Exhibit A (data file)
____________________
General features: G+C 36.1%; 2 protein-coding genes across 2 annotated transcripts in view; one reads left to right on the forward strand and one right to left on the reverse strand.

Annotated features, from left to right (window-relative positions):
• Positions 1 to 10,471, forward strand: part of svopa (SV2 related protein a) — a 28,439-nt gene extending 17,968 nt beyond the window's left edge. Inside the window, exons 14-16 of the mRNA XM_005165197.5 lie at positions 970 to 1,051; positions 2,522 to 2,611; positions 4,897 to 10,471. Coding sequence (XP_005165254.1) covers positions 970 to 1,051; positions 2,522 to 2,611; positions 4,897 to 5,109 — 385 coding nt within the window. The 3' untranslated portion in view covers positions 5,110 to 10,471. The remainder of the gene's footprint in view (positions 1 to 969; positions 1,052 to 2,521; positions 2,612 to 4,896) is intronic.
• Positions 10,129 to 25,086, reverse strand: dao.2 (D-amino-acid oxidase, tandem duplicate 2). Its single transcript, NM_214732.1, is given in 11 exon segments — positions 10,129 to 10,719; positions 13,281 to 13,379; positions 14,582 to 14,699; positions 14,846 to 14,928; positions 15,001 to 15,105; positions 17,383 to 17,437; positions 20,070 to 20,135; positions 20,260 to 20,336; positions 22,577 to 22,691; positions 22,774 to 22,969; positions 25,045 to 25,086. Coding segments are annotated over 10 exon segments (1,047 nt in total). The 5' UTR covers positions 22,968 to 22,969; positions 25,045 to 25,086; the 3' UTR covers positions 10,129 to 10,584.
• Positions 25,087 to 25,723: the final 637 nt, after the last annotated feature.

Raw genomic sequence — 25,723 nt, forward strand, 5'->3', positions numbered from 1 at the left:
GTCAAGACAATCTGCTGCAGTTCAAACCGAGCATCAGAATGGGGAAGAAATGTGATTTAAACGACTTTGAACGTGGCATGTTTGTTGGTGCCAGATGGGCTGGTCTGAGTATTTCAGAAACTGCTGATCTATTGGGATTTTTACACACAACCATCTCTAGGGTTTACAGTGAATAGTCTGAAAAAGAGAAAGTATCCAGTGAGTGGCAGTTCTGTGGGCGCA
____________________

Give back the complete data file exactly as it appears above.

General features: G+C 36.1%; 2 protein-coding genes across 2 annotated transcripts in view; one reads left to right on the forward strand and one right to left on the reverse strand.

Annotated features, from left to right (window-relative positions):
• Positions 1 to 10,471, forward strand: part of svopa (SV2 related protein a) — a 28,439-nt gene extending 17,968 nt beyond the window's left edge. Inside the window, exons 14-16 of the mRNA XM_005165197.5 lie at positions 970 to 1,051; positions 2,522 to 2,611; positions 4,897 to 10,471. Coding sequence (XP_005165254.1) covers positions 970 to 1,051; positions 2,522 to 2,611; positions 4,897 to 5,109 — 385 coding nt within the window. The 3' untranslated portion in view covers positions 5,110 to 10,471. The remainder of the gene's footprint in view (positions 1 to 969; positions 1,052 to 2,521; positions 2,612 to 4,896) is intronic.
• Positions 10,129 to 25,086, reverse strand: dao.2 (D-amino-acid oxidase, tandem duplicate 2). Its single transcript, NM_214732.1, is given in 11 exon segments — positions 10,129 to 10,719; positions 13,281 to 13,379; positions 14,582 to 14,699; positions 14,846 to 14,928; positions 15,001 to 15,105; positions 17,383 to 17,437; positions 20,070 to 20,135; positions 20,260 to 20,336; positions 22,577 to 22,691; positions 22,774 to 22,969; positions 25,045 to 25,086. Coding segments are annotated over 10 exon segments (1,047 nt in total). The 5' UTR covers positions 22,968 to 22,969; positions 25,045 to 25,086; the 3' UTR covers positions 10,129 to 10,584.
• Positions 25,087 to 25,723: the final 637 nt, after the last annotated feature.

Raw genomic sequence — 25,723 nt, forward strand, 5'->3', positions numbered from 1 at the left:
GTCAAGACAATCTGCTGCAGTTCAAACCGAGCATCAGAATGGGGAAGAAATGTGATTTAAACGACTTTGAACGTGGCATGTTTGTTGGTGCCAGATGGGCTGGTCTGAGTATTTCAGAAACTGCTGATCTATTGGGATTTTTACACACAACCATCTCTAGGGTTTACAGTGAATAGTCTGAAAAAGAGAAAGTATCCAGTGAGTGGCAGTTCTGTGGGCGCA